The Common Ground: Artist Reimagining Community multi-part transdisciplinary lecture series pairs an artist and researcher in conversation to discuss concepts of “community” from their disciplines. Future fall semester 2020 discussions include Judaism and Global Voices, Home Sweet Home: Homeownership and Community Building, and Latinx Identities: Performing Community Formation. Adjunct Visual Art Department professor Jennifer Vanderpool, Ph.D. created the programming for these lectures in conjunction with the upcoming exhibition (October 30, 2021-March 5, 2021) of the same name guest curated by Vanderpool. Inspired by mutual aid societies, Vanderpool integrated the participatory strategies of social practice art that organizes communities in debate and collaboration with curatorial activism approaches that challenge the assumptions and erasures of voices in hegemonic narratives to develop Common Ground: Artist Reimagining Community.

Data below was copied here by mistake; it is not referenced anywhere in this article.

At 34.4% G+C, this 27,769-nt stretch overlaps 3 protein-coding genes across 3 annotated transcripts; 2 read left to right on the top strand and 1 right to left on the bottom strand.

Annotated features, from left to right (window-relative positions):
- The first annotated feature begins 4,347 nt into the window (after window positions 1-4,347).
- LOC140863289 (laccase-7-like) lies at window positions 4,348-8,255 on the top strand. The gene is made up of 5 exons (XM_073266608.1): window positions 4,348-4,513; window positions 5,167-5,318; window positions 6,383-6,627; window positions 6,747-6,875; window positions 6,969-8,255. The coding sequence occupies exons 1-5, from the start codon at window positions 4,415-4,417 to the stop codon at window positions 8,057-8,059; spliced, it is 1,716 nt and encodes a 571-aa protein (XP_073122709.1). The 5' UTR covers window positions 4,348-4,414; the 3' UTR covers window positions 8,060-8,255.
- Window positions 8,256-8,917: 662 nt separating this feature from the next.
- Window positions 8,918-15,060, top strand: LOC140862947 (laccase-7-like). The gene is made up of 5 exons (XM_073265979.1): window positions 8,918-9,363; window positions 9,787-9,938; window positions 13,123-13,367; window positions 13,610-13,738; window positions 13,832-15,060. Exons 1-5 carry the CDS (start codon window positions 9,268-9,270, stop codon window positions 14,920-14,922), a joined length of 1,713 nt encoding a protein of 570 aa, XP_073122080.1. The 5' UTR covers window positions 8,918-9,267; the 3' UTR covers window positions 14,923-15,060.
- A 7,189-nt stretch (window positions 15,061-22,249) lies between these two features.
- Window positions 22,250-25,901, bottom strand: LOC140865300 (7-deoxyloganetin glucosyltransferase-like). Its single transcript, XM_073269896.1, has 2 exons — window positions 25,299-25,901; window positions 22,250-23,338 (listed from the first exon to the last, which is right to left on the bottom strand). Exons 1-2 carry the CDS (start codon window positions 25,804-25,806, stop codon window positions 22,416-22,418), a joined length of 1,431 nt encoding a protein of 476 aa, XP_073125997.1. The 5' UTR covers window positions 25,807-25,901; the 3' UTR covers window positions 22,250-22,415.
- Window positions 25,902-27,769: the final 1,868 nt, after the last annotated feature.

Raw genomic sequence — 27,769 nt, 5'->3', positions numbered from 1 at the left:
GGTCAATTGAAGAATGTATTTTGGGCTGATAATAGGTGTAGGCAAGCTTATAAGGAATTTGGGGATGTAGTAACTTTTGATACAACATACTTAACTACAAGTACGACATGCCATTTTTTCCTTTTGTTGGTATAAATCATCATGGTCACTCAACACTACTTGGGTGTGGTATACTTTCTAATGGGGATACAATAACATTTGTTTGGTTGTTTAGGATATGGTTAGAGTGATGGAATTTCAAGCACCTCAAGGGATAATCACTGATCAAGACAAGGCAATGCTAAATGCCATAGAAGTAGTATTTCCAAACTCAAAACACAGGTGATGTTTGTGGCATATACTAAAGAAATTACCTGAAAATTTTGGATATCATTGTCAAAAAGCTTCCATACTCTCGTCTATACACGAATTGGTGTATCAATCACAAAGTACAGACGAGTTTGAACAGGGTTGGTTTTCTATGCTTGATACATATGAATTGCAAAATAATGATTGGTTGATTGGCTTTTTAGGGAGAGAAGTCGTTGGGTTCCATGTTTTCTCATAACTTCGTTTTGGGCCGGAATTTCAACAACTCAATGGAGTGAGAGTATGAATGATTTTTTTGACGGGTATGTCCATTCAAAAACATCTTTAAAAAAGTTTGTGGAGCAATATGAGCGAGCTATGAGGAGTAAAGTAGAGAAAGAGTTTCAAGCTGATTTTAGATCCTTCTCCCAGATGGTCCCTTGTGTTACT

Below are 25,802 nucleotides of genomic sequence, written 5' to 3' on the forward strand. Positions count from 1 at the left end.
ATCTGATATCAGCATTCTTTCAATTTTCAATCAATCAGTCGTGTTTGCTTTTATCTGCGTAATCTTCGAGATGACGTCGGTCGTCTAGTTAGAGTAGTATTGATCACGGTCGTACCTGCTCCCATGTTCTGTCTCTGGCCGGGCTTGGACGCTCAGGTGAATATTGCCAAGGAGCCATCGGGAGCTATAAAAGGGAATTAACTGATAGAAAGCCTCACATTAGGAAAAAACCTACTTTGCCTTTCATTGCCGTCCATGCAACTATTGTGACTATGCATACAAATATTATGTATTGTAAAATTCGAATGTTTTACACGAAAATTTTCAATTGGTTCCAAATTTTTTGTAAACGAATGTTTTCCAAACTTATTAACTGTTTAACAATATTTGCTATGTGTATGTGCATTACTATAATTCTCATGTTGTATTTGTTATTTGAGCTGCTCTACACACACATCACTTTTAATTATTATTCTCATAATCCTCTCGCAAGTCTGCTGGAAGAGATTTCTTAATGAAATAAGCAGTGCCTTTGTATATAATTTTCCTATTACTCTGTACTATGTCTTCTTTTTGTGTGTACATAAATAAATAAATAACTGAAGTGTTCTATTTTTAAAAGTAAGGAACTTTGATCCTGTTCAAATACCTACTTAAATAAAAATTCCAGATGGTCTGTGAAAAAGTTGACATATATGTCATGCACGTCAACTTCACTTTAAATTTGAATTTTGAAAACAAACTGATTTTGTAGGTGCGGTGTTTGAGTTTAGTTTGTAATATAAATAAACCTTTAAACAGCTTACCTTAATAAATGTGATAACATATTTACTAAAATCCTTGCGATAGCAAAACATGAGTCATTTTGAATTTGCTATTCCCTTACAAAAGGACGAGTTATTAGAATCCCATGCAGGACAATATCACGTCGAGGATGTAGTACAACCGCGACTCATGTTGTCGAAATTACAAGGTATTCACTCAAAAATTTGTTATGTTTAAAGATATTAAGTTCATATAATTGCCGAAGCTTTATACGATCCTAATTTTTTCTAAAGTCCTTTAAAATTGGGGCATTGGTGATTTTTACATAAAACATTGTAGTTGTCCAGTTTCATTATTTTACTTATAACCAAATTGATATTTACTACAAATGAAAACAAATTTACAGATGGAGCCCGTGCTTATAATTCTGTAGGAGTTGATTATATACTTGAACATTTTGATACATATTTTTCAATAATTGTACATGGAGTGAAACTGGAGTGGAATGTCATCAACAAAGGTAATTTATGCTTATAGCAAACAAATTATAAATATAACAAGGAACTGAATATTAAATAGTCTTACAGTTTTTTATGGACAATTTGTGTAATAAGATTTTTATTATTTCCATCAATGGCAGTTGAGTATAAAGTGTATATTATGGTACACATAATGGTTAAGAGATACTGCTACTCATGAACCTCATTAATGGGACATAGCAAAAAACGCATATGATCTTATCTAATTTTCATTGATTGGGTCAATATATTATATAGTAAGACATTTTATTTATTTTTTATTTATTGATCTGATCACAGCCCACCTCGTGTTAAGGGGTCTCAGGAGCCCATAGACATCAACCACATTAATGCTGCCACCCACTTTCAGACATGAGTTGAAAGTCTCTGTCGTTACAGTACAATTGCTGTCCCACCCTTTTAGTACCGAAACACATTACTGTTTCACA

Community Collaborations Dinner

Meet, mingle, and eat with fellow Luskin students dedicated to equity, diversity, and inclusion to start building a community across departments.

Hosted by D3 Initiative in partnership with Planners of Color for Social Equity and Policy Professionals for Diversity and Equity at the Luskin Commons. Dinner provided with RSVP!

Social Welfare Alumni Gathering & Joseph A. Nunn Alumna of the Year

Dean Segura & the UCLA Luskin Department of Social Welfare cordially invite all social welfare alumni to join us for an evening of camaraderie & celebration at the annual UCLA Luskin Social Welfare Alumni Gathering to honor

Aurea Montes-Rodriguez MSW ’99

Executive Vice President of Community Coalition

2017 Joseph A. Nunn Alumna of the Year

>>RSVP by Thursday, May 18th.<<

We look forward to seeing you!


Luskin Diversity Recruitment Fair